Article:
Statement concerning HRW report on the use of landmines in Ukraine
Today, Tuesday 31 January 2023, the international non-governmental organization Human Rights Watch (HRW) is to publish a report on the use of PFM-1 anti-personnel mines by the Ukrainian armed forces in the Izium area of the Kharkiv Region. The use of anti-personnel mines is prohibited by the Ottawa Convention. Ukraine has ratified the Convention; Russia has not.
On Sunday, 29 January 2023, we attempted to halt this publication by contacting HRW management. We proposed that we and Human Rights Watch should investigate the issue together, drawing on the knowledge and experience of Ukrainian sappers. Our efforts were in vain.
Regardless of the accuracy of the study, furthermore, the publication of such a report carries significant reputational risks for Ukraine.
Its appearance will undoubtedly affect the Ukrainian government’s efforts to ensure the supply of Western weapons. Human Rights Watch (like Amnesty International) enjoys substantial public credibility in Europe and the United States. Such reports tend to fuel Russian propaganda in the West and undermine public support for ongoing military assistance to Ukraine by Western governments.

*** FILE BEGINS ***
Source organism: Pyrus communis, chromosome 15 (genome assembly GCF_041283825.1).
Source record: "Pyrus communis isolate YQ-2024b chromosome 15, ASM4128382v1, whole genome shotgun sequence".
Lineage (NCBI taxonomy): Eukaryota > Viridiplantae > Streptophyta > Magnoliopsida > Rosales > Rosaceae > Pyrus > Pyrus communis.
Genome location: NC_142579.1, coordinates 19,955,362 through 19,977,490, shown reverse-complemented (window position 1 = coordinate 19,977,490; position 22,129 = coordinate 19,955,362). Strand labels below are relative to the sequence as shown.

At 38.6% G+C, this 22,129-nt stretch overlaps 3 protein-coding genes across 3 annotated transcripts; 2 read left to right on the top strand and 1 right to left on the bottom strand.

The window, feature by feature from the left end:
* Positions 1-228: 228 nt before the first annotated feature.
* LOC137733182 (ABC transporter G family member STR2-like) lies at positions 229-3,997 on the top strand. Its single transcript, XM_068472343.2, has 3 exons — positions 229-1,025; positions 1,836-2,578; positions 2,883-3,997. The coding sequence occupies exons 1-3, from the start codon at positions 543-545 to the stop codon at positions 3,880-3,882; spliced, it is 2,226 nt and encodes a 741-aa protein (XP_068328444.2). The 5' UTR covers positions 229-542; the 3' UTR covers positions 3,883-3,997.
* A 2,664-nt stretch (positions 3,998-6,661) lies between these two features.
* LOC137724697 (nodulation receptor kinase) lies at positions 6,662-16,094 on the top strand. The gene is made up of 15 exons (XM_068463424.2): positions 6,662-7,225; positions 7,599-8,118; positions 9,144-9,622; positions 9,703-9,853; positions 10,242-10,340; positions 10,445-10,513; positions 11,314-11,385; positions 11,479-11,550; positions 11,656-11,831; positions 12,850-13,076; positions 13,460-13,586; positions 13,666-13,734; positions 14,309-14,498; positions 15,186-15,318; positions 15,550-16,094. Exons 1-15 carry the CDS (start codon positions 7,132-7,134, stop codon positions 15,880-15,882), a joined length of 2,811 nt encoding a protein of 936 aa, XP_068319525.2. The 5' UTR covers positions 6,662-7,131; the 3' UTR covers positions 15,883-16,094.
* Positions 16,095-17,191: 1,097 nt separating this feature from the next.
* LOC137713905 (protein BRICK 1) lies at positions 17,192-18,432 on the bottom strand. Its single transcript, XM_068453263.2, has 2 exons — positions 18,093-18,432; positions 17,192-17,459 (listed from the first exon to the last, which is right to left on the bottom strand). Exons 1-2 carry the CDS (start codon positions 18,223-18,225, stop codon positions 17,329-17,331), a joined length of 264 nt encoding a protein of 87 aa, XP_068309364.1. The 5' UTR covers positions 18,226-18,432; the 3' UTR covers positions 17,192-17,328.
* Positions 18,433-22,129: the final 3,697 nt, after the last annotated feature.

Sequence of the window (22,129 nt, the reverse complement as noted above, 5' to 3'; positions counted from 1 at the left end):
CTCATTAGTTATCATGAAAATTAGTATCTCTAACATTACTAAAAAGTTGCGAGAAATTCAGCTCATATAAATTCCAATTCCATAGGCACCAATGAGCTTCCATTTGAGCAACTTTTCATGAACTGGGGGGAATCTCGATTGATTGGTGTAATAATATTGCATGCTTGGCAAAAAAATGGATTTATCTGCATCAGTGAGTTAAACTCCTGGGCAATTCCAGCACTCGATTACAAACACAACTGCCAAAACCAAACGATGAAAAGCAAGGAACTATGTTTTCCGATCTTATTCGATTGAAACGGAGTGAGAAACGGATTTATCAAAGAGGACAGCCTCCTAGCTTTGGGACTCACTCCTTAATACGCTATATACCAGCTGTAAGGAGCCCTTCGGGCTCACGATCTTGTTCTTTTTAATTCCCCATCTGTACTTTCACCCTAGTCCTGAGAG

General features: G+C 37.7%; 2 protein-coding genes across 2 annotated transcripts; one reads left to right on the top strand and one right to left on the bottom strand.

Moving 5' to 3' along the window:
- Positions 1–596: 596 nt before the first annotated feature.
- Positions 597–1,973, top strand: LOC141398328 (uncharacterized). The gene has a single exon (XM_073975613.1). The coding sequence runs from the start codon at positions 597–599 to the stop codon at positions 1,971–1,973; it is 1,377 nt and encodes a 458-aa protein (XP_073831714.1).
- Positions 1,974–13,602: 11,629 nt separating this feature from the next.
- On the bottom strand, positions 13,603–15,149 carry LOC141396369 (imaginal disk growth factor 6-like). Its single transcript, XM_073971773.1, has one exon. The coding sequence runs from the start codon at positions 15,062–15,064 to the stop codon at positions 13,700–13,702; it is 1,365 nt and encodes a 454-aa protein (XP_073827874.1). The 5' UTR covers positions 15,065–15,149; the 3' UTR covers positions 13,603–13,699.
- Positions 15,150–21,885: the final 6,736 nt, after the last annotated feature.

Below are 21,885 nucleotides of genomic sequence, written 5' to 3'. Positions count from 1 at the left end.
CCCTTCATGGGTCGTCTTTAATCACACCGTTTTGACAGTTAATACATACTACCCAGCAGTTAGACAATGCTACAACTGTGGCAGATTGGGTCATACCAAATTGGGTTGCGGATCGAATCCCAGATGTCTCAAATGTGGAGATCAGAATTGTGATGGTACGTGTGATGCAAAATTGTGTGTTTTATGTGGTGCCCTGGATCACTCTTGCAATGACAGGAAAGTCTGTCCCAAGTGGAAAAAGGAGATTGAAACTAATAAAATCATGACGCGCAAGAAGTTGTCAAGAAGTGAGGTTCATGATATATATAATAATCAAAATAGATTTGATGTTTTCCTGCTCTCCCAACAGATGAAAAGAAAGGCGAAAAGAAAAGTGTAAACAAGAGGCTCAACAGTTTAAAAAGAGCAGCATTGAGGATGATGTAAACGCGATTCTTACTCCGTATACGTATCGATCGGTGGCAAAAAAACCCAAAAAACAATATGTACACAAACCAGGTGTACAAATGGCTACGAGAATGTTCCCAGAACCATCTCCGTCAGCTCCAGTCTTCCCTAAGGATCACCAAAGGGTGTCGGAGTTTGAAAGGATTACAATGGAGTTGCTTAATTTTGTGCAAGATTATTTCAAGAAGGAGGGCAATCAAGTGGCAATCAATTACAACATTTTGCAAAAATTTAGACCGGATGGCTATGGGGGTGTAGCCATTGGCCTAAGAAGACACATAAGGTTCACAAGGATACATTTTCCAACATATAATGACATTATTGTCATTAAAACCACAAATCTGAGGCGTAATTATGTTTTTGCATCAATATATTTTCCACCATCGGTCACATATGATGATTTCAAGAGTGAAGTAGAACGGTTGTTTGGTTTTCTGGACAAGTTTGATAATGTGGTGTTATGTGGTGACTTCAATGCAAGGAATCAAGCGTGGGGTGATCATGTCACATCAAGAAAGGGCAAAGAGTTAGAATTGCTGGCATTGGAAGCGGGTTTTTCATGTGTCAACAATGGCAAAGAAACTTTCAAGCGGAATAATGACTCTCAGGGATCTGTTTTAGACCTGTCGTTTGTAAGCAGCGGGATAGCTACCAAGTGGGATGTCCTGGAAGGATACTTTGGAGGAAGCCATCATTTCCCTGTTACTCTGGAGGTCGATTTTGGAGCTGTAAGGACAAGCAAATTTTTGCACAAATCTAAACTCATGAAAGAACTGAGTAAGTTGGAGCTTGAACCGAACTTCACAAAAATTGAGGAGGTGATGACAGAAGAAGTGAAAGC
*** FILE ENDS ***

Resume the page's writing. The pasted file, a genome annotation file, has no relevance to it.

A key principle of Freedom of Information states that information may be made publicly available when the harm from publication is less than the harm done by non-publication. When Ukraine is under sustained and relentless attack by a much more militarily-powerful country the publication of such a report, we are convinced, may bring more significant harm than benefits.
In proceeding to publish such a report, despite the stated concerns of Ukraine’s human-rights organizations, we feel that Human Rights Watch is supporting the aggressor, something we deeply regret and resent.
Yevhen Zakharov, Director of the Kharkiv Human Rights Protection Group
Oleksandr Pavlichenko, Executive Director of the Ukrainian Helsinki Human Rights Union